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Risk:  Introduction

The use of money is inherently risky. Creating your own currency appears to increase risk. One of the problems associated with the use of local currencies is that is is usually easier to sell than buy. This may seem odd since in conventional economies it is easier to buy than sell. People in conventional systems are willing to sell goods and services because everyone wants to earn money. Unless, that is,  inflation is rampant or there is a shortage of food then people may be less willing to sell.

But with local currencies the range of things that can be bought is not large and often people are not eager to acquire them due to the difficulty of spending them. But if you are willing to accept them and you have a reasonably good product or service there will probably not be a shortage of people who are willing to buy what you have, but then you are stuck with the problem of what to spend these local dollars on.

So, there is a risk with accepting local currencies. This is not the case with rollars.

Risk:  Paper Risk

It is a rare person who prefers paper money to gold. This is because a bar of gold can be valued at any amount of paper money. Paper money may become worthless and generally declines in value. Paper money is however not always that easy to obtain. While it can be printed in unlimited quantities if there are no corresponding goods and services created to back up the issue the currency will revert back to its original paper value, which is pretty close to zero.

Another risk with paper bills is that they can be counterfeited. The watch you sold for $500.00 may upon later inspection have been sold for a worthless fistfull of paper.

Paper bills can also be stolen, burned, lost, blow away or eaten by your dog. The use of a paper money presents us with risk.

Risk:  Electronic Risk

To alleviate some of the risk that comes with using paper money, avoid counterfeit charges and reduce their overhead, banks make use of electronic money. This comes in several forms but we only need deal with our regular bank chequing account.

Often this is accessed using a debit card. This allows the bank to electronically transfer funds from our account to our butcher, baker or supermarket account or whosever else we purchase from.

Electronic currency opens us up to the risk of electronic fraud. Anyone with our passwords has the same freedom of access to our account as do we.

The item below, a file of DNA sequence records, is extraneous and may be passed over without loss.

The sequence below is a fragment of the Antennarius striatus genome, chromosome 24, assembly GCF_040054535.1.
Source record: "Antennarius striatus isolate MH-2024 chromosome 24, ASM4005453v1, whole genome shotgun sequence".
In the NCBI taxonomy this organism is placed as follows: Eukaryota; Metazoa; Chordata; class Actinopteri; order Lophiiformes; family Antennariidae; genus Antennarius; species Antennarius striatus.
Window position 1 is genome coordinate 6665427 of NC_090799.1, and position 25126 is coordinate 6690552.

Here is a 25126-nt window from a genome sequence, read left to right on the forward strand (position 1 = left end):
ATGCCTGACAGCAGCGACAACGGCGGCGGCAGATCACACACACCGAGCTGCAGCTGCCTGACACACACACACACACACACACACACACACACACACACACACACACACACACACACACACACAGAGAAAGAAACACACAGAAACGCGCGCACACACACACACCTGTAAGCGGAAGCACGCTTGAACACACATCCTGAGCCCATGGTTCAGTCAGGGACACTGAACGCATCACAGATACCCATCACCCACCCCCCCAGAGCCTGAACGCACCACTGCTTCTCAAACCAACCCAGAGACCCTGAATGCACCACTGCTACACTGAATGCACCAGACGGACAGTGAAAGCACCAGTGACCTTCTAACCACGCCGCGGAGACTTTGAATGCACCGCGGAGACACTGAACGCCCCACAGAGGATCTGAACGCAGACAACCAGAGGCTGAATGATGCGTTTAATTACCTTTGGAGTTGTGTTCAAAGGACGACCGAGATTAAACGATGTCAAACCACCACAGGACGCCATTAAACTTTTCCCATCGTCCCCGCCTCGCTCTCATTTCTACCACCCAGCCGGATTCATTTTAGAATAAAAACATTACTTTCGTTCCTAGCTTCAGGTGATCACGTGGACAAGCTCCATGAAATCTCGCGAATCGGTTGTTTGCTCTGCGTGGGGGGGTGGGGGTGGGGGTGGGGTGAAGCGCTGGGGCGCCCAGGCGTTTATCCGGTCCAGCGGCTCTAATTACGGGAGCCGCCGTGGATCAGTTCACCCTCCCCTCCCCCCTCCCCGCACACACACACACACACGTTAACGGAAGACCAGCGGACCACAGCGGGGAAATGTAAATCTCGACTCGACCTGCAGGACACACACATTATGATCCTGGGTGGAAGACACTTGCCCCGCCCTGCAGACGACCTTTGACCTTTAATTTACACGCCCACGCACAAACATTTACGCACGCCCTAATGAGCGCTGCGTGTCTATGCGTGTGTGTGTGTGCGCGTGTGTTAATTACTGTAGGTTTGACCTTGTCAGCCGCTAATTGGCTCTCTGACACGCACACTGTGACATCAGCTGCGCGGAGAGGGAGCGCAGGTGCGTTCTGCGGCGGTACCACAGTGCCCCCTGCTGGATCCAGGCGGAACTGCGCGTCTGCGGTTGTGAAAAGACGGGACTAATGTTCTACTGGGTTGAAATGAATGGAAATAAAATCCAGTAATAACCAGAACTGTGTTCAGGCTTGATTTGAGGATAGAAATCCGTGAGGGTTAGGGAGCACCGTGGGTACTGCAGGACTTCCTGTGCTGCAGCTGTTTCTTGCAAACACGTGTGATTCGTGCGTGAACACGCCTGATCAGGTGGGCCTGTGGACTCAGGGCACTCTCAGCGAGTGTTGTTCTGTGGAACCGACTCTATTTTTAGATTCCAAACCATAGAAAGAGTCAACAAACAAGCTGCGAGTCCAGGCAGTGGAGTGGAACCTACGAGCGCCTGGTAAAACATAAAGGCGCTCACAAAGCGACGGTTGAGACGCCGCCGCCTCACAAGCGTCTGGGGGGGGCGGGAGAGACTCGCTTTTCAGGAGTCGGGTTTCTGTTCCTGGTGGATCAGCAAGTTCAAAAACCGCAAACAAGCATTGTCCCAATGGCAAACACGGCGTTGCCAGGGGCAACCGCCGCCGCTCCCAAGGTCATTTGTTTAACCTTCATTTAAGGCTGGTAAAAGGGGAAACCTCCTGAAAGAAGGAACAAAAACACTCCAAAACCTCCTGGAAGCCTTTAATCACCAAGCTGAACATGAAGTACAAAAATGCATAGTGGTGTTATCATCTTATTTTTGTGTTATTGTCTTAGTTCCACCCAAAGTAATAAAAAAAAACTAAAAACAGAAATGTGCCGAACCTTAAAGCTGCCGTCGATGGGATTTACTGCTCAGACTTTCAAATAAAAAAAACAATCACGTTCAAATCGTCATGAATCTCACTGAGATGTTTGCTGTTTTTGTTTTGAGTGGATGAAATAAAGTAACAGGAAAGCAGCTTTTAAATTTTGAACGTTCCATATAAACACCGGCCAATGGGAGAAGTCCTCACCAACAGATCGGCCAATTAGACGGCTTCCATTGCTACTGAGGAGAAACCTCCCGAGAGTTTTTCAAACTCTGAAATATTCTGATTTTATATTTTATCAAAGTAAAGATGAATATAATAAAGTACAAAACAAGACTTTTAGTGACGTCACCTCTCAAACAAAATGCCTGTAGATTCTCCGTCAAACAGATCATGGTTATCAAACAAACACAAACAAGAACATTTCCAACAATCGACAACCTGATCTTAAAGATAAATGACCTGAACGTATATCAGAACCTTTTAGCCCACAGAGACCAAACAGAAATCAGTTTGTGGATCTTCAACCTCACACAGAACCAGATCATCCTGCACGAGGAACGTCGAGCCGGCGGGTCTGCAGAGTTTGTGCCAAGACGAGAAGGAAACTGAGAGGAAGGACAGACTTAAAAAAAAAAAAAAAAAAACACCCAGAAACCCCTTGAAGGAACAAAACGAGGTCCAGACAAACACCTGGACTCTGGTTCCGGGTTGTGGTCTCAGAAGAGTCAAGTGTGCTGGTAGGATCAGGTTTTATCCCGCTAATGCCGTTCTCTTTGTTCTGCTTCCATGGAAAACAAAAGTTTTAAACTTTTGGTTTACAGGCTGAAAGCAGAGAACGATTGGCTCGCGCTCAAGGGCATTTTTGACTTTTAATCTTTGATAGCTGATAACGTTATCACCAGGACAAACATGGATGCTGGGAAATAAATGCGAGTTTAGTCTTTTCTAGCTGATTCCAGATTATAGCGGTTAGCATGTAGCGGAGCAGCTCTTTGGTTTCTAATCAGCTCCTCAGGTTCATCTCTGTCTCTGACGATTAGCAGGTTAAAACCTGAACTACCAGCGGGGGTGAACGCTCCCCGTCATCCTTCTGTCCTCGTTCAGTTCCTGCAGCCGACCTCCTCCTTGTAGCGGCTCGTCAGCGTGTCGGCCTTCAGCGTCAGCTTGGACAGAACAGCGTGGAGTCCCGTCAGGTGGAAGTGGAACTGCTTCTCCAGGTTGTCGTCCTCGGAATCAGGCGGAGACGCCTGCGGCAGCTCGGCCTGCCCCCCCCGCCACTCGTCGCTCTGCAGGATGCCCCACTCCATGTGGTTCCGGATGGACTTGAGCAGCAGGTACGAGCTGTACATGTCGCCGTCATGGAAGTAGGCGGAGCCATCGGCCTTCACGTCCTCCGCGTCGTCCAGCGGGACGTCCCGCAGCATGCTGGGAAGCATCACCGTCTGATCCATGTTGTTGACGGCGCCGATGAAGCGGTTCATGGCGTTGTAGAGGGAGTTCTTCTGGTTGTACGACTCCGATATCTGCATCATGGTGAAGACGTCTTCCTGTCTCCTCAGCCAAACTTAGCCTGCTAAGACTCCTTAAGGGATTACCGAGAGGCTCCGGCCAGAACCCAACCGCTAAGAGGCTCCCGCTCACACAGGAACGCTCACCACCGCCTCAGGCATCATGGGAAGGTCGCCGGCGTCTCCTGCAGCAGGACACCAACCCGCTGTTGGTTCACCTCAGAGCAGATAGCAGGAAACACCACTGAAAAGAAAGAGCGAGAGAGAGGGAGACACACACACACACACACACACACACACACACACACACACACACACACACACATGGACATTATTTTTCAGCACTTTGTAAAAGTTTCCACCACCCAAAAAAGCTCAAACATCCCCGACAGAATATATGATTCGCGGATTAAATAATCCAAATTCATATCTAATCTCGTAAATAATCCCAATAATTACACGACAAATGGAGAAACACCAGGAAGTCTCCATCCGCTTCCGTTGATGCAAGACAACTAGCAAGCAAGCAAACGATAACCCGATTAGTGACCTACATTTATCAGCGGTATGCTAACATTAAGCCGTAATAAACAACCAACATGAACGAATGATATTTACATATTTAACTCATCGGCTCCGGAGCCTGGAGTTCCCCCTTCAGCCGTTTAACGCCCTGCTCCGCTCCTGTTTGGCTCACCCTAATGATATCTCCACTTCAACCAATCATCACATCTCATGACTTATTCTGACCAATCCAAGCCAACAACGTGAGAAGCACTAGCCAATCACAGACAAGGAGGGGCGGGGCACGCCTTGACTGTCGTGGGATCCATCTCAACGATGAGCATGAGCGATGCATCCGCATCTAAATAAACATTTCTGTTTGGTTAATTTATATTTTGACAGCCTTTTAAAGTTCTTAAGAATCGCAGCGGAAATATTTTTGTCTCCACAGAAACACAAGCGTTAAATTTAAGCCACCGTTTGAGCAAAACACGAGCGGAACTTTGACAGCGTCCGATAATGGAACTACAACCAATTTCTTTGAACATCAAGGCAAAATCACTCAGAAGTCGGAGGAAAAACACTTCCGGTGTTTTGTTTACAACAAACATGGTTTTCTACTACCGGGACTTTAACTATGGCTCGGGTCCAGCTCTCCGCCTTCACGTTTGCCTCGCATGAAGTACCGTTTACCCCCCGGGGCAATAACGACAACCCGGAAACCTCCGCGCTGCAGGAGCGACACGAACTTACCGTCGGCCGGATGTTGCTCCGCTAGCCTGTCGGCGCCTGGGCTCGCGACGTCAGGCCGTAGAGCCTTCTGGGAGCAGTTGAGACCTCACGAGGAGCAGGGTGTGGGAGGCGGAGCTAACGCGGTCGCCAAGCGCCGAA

Risk:   Free Market Risk

When we have a dollar bill in our hand we have something visible that we know and can to some degree trust. We can access our electronic funds online and assure ourselves that the banks computers agree with our own records. But how do we trust the free market? What are the risks?

The free market eliminates all risk. The risk is in additions, deletions, modifications and transformations to the free market. If the free market is the sole provider of money and has total control over the money supply then it eradicates all risk.

However, the trick is to protect the free market from ourselves.

After-all we have not, to date, allowed the free market to control the money supply. This is not because the free market cannot be trusted. It is because it can be trusted to prevent the very fraud and deceit that has create a great many very poor people and a far fewer number of very rich people.

If the market was acting randomly the distribution of rich and poor should be pretty even. The fact that the numbers of poor are way out of proportion to the numbers of rich means there is a consciousness at work here.

If Bill is able to buy a dozen eggs from Sue today for m5.00 and a dozen eggs for $4.39 in subsequent weeks there may be some temptation for him not to honour the m5.00 debt. This is not to say Sue would lose out but the loss would be absorbed by the market. Sue would buy a service from Jane and get recompensed for her eggs and Jane could spend her income but the debt owned by Bill would remain outstanding.

However, thought the market would be deflated by a small amount the free market still provides a risk free marketing experience.

However it is important we consider how we track individual accounts.

This issue is considered in Money Types.

April 22, 2013

 

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